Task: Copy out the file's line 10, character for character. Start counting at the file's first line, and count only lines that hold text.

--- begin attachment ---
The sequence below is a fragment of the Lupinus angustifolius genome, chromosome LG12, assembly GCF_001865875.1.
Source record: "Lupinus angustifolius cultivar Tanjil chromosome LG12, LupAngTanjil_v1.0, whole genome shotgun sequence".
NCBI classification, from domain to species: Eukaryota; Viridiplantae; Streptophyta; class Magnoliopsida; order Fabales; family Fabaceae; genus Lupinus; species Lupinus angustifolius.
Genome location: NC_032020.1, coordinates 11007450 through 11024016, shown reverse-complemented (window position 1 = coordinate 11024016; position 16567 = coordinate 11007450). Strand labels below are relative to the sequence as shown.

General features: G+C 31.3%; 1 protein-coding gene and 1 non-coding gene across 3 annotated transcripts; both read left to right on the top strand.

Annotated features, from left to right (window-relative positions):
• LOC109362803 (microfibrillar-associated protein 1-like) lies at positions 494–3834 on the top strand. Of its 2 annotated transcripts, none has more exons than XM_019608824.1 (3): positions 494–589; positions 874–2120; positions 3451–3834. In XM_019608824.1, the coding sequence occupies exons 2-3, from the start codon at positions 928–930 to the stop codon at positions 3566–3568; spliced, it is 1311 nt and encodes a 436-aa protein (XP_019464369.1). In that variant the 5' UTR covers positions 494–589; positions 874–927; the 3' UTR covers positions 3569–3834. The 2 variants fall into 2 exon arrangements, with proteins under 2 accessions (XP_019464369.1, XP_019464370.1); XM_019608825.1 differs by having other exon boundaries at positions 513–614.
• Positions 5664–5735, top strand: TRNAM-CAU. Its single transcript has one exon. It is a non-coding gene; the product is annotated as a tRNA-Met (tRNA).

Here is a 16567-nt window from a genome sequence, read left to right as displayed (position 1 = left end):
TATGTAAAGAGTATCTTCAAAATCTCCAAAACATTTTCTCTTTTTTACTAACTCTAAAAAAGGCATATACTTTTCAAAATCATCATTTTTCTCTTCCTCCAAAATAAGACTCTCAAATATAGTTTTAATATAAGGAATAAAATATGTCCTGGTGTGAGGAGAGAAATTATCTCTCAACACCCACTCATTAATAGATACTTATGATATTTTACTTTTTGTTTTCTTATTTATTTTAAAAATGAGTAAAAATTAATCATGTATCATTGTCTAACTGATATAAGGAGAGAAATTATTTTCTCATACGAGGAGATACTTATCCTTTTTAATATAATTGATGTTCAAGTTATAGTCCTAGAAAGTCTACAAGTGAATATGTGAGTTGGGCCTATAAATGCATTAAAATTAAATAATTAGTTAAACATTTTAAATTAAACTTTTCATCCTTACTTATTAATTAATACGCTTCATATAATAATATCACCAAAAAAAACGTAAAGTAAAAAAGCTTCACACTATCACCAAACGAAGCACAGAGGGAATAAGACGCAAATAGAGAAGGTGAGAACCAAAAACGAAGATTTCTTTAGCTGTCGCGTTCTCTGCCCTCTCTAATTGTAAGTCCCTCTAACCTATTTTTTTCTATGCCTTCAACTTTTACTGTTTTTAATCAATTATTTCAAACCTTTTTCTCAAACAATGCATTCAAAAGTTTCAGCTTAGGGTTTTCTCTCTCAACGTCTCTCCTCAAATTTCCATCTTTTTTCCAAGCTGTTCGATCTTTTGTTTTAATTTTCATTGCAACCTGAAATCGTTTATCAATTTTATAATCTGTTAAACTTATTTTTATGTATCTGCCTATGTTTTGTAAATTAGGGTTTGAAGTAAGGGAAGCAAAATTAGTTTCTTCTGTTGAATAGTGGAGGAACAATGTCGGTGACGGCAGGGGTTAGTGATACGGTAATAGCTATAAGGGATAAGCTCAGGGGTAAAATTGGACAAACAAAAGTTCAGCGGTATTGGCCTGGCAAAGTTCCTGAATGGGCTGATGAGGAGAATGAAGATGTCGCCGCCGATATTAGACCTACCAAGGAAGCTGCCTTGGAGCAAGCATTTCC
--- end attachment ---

TATGTAAAGAGTATCTTCAAAATCTCCAAAACATTTTCTCTTTTTTACTAACTCTAAAAAAGGCATATACTTTTCAAAATCATCATTTTTCTCTTCCTCCAAAATAAGACTCTCAAATATAGTTTTAATATAAGGAATAAAATATGTCCTGGTGTGAGGAGAGAAATTATCTCTCAACACCCACTCATTAATAGATACTTATGATATTTTACTTTTTGTTTTCTTATTTATTTTAAAAATGAGTAAAAATTAATCATGTATCATTGTCTAACTGATATAAGGAGAGAAATTATTTTCTCATACGAGGAGATACTTATCCTTTTTAATATAATTGATGTTCAAGTTATAGTCCTAGAAAGTCTACAAGTGAATATGTGAGTTGGGCCTATAAATGCATTAAAATTAAATAATTAGTTAAACATTTTAAATTAAACTTTTCATCCTTACTTATTAATTAATACGCTTCATATAATAATATCACCAAAAAAAACGTAAAGTAAAAAAGCTTCACACTATCACCAAACGAAGCACAGAGGGAATAAGACGCAAATAGAGAAGGTGAGAACCAAAAACGAAGATTTCTTTAGCTGTCGCGTTCTCTGCCCTCTCTAATTGTAAGTCCCTCTAACCTATTTTTTTCTATGCCTTCAACTTTTACTGTTTTTAATCAATTATTTCAAACCTTTTTCTCAAACAATGCATTCAAAAGTTTCAGCTTAGGGTTTTCTCTCTCAACGTCTCTCCTCAAATTTCCATCTTTTTTCCAAGCTGTTCGATCTTTTGTTTTAATTTTCATTGCAACCTGAAATCGTTTATCAATTTTATAATCTGTTAAACTTATTTTTATGTATCTGCCTATGTTTTGTAAATTAGGGTTTGAAGTAAGGGAAGCAAAATTAGTTTCTTCTGTTGAATAGTGGAGGAACAATGTCGGTGACGGCAGGGGTTAGTGATACGGTAATAGCTATAAGGGATAAGCTCAGGGGTAAAATTGGACAAACAAAAGTTCAGCGGTATTGGCCTGGCAAAGTTCCTGAATGGGCTGATGAGGAGAATGAAGATGTCGCCGCCGATATTAGACCTACCAAGGAAGCTGCCTTGGAGCAAGCATTTCC